What’s a girl to do when confronted with platters and trays filled with the most luscious Jacques Torres Chocolates all for free? If you’re like me, you succumb to temptation within nano-seconds, grab a plateful and then, albeit somewhat sheepishly, come back for more.
That’s what I did last year at the Chef’s Table Presented by Jenn-Air, a fundraiser for the Chicago chapter of Design Industries Foundation Fighting AIDS (DIFFA). I must not have disgraced myself too much as I am invited back to this year’s culinary event on July 11, featuring signature dishes by ten of Chicago’s top chefs -- Chris Macchia of The Florentine Chris Pandel of Balena, Frederico Comaccio of Coco Pazzo, Jared Van Camp of Nellcote, Jess DeGuzman of Sunda, Mindy Segal of Hot Chocolate, Thai Dang of Embeya and Jacques and Hasty Torres of Jacques Torres Chocolates.
The event is being held at “World of Whirlpool Corporation,” an interactive, state-of-the-art facility created for designers, trade customers, sales associates, people in the home appliance industry and the media who cover it located in a historic building on Chicago’s Michigan Avenue. The chefs prepare their food in Jenn-Air’s test kitchens, which were set up along the perimeter of the large glass windows overlooking the Chicago River and skyline.
And then there was one whole area devoted to the aforementioned chocolates of Jacques Torres. There were trays of chocolates like his Alizé Heart of Passion milk chocolate filled with a milk chocolate and passion fruit flavored center, Jacque’s Beans to Bar – a blend of African and South America cocoa beans chocolate bar created by Torres with proceeds going to benefit a New York City food bank — the most marvelous chocolate chip cookies and, of all things, chocolate covered Cheerios.
For all of us who have covered various food stuffs with chocolates for soccer camps and elementary school birthday parties – there’s no comparison. These Cheerios are covered with a rich creamy milk chocolate that is his specialty.
I must have looked so overwhelmed that the chocolatier manning the table encouraged me to take as much as I wanted, saying you must try this and this over and over again. And so, of course, I did. But it was way too much to eat at once so I wrapped a few cookies and chocolates in napkins and put them in my purse to take home. I ate a few as I was driving and tried to keep the remainder neatly wrapped but the next morning when looking for my car keys, I stuck my fingers into a mess of chocolate goop – a candy or two that had broken up and blended with some of the cookie crumbs – which I ate anyway.
All this reminded me of Nora Ephron – one of my favorite writers – who I had had the chance to interview her about her book I Feel Bad About My Neck: And Other Thoughts on Being a Woman, a collection of essays in which one of the things she talked about was how she put all sorts of unique stuff in her purse. I mentioned to her how I had once tucked a yogurt and banana in my purse when leaving a hotel for a very early flight and then had rediscovered them much, much later. That was the kind of stuff she did too and so when I melded the variety of Torres’s goodies in my purse on the same week that she died, it somehow seemed like an appropriate gesture in honoring her passing.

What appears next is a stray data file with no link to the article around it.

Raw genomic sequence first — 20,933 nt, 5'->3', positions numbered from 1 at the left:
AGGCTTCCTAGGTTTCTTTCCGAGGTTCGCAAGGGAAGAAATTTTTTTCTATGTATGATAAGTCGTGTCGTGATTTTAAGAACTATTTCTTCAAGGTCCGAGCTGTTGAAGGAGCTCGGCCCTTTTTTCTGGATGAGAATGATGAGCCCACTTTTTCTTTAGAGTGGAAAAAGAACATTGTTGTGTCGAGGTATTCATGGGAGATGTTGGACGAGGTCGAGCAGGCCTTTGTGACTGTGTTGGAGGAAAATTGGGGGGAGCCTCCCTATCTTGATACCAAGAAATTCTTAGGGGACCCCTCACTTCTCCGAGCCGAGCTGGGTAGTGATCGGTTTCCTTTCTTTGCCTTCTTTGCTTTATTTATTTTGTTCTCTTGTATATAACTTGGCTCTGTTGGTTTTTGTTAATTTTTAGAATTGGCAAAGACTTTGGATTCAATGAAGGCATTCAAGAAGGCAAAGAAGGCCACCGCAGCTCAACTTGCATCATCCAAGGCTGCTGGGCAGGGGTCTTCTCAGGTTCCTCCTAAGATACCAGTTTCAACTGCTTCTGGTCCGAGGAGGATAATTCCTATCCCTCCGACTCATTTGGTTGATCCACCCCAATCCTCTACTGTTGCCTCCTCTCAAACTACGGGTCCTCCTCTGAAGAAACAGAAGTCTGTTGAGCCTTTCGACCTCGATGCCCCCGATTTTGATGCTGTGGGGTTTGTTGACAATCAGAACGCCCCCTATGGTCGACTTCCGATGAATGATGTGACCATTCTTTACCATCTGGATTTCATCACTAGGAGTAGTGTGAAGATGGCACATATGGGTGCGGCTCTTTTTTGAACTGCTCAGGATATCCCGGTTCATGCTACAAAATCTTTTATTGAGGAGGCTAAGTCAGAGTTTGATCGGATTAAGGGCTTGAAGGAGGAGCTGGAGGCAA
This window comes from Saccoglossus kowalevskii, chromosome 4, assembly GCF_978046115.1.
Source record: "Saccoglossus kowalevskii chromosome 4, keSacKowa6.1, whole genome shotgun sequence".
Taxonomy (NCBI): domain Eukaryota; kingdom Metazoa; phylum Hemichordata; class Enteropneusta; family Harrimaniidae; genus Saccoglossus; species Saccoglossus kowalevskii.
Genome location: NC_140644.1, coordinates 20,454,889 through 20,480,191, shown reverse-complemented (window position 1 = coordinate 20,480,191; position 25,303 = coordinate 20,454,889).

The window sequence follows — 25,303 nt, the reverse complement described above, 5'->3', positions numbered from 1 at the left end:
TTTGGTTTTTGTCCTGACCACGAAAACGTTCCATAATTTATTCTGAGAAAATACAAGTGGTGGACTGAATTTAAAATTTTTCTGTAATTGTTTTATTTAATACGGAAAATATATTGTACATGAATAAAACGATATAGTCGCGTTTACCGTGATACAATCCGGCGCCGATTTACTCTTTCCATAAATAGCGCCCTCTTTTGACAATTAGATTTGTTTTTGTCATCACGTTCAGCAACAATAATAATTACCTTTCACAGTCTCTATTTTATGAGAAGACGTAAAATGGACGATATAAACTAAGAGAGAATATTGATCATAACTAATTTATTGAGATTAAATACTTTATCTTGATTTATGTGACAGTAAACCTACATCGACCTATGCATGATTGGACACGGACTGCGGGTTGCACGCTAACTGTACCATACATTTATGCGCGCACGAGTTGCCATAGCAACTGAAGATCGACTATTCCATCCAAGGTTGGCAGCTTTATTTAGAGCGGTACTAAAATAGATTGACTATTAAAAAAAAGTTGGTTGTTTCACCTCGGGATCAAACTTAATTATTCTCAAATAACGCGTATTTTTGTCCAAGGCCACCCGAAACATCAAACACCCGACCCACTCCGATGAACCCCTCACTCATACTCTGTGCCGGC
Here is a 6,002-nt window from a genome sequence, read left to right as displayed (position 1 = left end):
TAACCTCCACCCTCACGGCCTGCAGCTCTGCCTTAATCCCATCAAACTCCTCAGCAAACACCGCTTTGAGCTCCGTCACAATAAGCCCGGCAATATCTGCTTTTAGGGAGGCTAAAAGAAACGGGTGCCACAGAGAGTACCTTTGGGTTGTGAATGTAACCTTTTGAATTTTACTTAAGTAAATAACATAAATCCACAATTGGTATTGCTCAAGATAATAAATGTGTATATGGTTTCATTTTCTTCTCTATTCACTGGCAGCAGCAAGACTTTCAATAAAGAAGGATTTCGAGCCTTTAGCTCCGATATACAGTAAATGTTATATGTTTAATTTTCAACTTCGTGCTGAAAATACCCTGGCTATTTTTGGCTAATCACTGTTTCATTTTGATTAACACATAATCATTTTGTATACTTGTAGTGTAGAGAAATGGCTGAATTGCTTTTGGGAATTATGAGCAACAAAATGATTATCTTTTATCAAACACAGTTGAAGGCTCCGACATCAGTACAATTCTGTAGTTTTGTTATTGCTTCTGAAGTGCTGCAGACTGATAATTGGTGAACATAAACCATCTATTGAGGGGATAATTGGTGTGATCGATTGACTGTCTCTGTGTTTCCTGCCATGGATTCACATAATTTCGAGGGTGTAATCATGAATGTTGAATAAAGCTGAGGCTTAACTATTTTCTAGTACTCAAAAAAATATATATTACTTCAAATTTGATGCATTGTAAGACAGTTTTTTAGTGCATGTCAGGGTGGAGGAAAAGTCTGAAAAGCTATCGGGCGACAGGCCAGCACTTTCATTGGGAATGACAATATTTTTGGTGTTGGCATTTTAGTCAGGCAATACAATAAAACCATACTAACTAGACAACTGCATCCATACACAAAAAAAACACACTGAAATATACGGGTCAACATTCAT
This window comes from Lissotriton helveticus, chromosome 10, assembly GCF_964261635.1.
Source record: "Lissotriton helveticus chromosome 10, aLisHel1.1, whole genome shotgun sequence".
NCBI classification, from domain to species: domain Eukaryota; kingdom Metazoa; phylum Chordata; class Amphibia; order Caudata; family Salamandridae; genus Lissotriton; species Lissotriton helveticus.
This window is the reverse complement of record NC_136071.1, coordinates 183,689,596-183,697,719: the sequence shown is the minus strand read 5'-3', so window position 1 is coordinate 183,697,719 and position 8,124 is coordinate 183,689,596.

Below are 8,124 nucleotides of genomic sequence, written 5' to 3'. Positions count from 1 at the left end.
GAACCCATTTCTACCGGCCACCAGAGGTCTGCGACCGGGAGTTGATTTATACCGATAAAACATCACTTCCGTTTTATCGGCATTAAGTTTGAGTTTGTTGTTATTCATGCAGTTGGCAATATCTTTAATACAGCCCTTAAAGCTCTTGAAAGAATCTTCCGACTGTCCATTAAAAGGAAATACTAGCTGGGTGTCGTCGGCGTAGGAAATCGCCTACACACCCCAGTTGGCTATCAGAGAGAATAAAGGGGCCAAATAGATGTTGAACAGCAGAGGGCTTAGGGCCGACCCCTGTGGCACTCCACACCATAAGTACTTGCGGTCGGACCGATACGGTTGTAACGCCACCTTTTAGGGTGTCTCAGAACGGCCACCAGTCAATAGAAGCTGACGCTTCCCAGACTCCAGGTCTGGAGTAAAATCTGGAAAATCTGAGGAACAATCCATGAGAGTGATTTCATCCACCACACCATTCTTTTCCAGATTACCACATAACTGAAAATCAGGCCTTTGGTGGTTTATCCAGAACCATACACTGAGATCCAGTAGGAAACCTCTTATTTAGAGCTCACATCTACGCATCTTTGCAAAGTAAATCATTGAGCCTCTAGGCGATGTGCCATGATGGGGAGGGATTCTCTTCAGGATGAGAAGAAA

As for this year’s Chef’s Table, also on the menu are cocktails created by mixologist Adam Seger showcasing La Crema Wines, Mionetto Prosecco, Patron Cocktails and Stella Artois Brews. All this is against a backdrop of the Chicago River and skyline with music as well as several unique auction items including $25,000 worth of Jenn-Air appliances.
The event includes a post-party tasting of chocolate and dessert wines and chocolate tutorial. Each attendee will receive a signed copy of Jacques Torres' hardcover book "A Year in Chocolate: 80 Recipes for Holidays and Special Occasions" as well as a special gift from Jacques and Hasty.
The following recipe was adapted from a Jacque Torres recipe by the New York Times and though much more complex than the Tollhouse Cookie recipe on the back for the semi-dark chocolate chip bag, certainly much more wonderful too.
Chocolate Chip Cookies
2 cups minus 2 tablespoons cake flour
1 2/3 cups bread flour
1 1/4 teaspoons baking soda
1 1/2 teaspoons baking powder
1 1/2 teaspoons coarse salt
2 1/2 sticks unsalted butter
1 1/4 cups light brown sugar
1 cup plus 2 tablespoons granulated sugar
2 large eggs
2 teaspoons natural vanilla extract
1 1/4 pounds bittersweet chocolate disks or fèves, at least 60 percent cacao content (see note)
Sift flours, baking soda, baking powder and salt into a bowl. Set aside.
Cream butter and sugars together until very light, about 5 minutes. Add eggs, one at a time, mixing well after each addition. Stir in the vanilla. Reduce speed to low, add dry ingredients and mix until just combined, 5 to 10 seconds. Drop chocolate pieces in and incorporate them without breaking them. Press plastic wrap against dough and refrigerate for 24 to 36 hours. Dough may be used in batches, and can be refrigerated for up to 72 hours.
When ready to bake, preheat oven to 350 degrees. Line a baking sheet with parchment paper or a nonstick baking mat. Set aside.
Scoop 6 3 1/2-ounce mounds of dough (the size of generous golf balls) onto baking sheet, making sure to turn horizontally any chocolate pieces that are poking up; it will make for a more attractive cookie. Sprinkle lightly with sea salt and bake until golden brown but still soft, 18 to 20 minutes. Transfer sheet to a wire rack for 10 minutes, then slip cookies onto another rack to cool a bit more. Repeat with remaining dough, or reserve dough, refrigerated, for baking remaining batches the next day. Eat warm, with a big napkin.
Yield: 1 1/2 dozen 5-inch cookies.
Note: Disks are sold at Jacques Torres Chocolate; Valrhona fèves, oval-shaped chocolate pieces, are at Whole Foods.